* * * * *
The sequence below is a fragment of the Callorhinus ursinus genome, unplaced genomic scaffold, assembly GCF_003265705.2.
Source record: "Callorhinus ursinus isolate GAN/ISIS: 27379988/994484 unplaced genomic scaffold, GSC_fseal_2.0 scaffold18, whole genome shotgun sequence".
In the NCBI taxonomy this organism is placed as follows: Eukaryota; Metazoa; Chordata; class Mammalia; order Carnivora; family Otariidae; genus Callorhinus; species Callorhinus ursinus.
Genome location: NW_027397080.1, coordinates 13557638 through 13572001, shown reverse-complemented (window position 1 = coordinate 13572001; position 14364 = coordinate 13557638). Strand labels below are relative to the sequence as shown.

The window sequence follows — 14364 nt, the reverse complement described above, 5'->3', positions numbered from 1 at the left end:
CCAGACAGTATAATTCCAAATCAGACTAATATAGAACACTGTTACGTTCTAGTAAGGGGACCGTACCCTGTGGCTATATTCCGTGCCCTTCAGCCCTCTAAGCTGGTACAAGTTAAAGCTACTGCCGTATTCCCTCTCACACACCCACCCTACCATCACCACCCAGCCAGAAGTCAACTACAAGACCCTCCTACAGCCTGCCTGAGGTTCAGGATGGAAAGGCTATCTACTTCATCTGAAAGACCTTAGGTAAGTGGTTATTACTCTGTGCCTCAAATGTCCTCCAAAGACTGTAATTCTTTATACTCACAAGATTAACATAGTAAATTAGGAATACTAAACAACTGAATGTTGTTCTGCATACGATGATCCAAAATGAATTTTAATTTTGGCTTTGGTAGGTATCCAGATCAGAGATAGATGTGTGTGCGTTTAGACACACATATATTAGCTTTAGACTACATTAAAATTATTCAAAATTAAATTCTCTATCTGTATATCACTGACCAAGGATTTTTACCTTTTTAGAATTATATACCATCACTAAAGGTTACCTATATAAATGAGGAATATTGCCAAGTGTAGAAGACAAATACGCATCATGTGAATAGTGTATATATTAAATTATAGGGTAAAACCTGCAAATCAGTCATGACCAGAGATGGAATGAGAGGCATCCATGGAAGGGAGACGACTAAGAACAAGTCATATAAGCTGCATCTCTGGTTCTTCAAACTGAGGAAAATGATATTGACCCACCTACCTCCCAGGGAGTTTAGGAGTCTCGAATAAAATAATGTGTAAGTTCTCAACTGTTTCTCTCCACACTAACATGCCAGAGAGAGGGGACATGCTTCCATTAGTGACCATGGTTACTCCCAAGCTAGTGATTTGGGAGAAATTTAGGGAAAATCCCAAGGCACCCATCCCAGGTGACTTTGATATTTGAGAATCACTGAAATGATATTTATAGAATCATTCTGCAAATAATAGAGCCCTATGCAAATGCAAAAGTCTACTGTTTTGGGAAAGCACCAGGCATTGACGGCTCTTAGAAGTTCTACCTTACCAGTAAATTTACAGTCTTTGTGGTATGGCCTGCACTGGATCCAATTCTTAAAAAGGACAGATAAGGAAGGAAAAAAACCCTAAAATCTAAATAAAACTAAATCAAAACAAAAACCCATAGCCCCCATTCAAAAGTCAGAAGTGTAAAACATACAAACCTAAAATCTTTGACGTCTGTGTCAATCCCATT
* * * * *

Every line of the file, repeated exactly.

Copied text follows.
The sequence below is a fragment of the Callorhinus ursinus genome, unplaced genomic scaffold, assembly GCF_003265705.2.
Source record: "Callorhinus ursinus isolate GAN/ISIS: 27379988/994484 unplaced genomic scaffold, GSC_fseal_2.0 scaffold18, whole genome shotgun sequence".
In the NCBI taxonomy this organism is placed as follows: Eukaryota; Metazoa; Chordata; class Mammalia; order Carnivora; family Otariidae; genus Callorhinus; species Callorhinus ursinus.
Genome location: NW_027397080.1, coordinates 13557638 through 13572001, shown reverse-complemented (window position 1 = coordinate 13572001; position 14364 = coordinate 13557638). Strand labels below are relative to the sequence as shown.

The window sequence follows — 14364 nt, the reverse complement described above, 5'->3', positions numbered from 1 at the left end:
CCAGACAGTATAATTCCAAATCAGACTAATATAGAACACTGTTACGTTCTAGTAAGGGGACCGTACCCTGTGGCTATATTCCGTGCCCTTCAGCCCTCTAAGCTGGTACAAGTTAAAGCTACTGCCGTATTCCCTCTCACACACCCACCCTACCATCACCACCCAGCCAGAAGTCAACTACAAGACCCTCCTACAGCCTGCCTGAGGTTCAGGATGGAAAGGCTATCTACTTCATCTGAAAGACCTTAGGTAAGTGGTTATTACTCTGTGCCTCAAATGTCCTCCAAAGACTGTAATTCTTTATACTCACAAGATTAACATAGTAAATTAGGAATACTAAACAACTGAATGTTGTTCTGCATACGATGATCCAAAATGAATTTTAATTTTGGCTTTGGTAGGTATCCAGATCAGAGATAGATGTGTGTGCGTTTAGACACACATATATTAGCTTTAGACTACATTAAAATTATTCAAAATTAAATTCTCTATCTGTATATCACTGACCAAGGATTTTTACCTTTTTAGAATTATATACCATCACTAAAGGTTACCTATATAAATGAGGAATATTGCCAAGTGTAGAAGACAAATACGCATCATGTGAATAGTGTATATATTAAATTATAGGGTAAAACCTGCAAATCAGTCATGACCAGAGATGGAATGAGAGGCATCCATGGAAGGGAGACGACTAAGAACAAGTCATATAAGCTGCATCTCTGGTTCTTCAAACTGAGGAAAATGATATTGACCCACCTACCTCCCAGGGAGTTTAGGAGTCTCGAATAAAATAATGTGTAAGTTCTCAACTGTTTCTCTCCACACTAACATGCCAGAGAGAGGGGACATGCTTCCATTAGTGACCATGGTTACTCCCAAGCTAGTGATTTGGGAGAAATTTAGGGAAAATCCCAAGGCACCCATCCCAGGTGACTTTGATATTTGAGAATCACTGAAATGATATTTATAGAATCATTCTGCAAATAATAGAGCCCTATGCAAATGCAAAAGTCTACTGTTTTGGGAAAGCACCAGGCATTGACGGCTCTTAGAAGTTCTACCTTACCAGTAAATTTACAGTCTTTGTGGTATGGCCTGCACTGGATCCAATTCTTAAAAAGGACAGATAAGGAAGGAAAAAAACCCTAAAATCTAAATAAAACTAAATCAAAACAAAAACCCATAGCCCCCATTCAAAAGTCAGAAGTGTAAAACATACAAACCTAAAATCTTTGACGTCTGTGTCAATCCCATT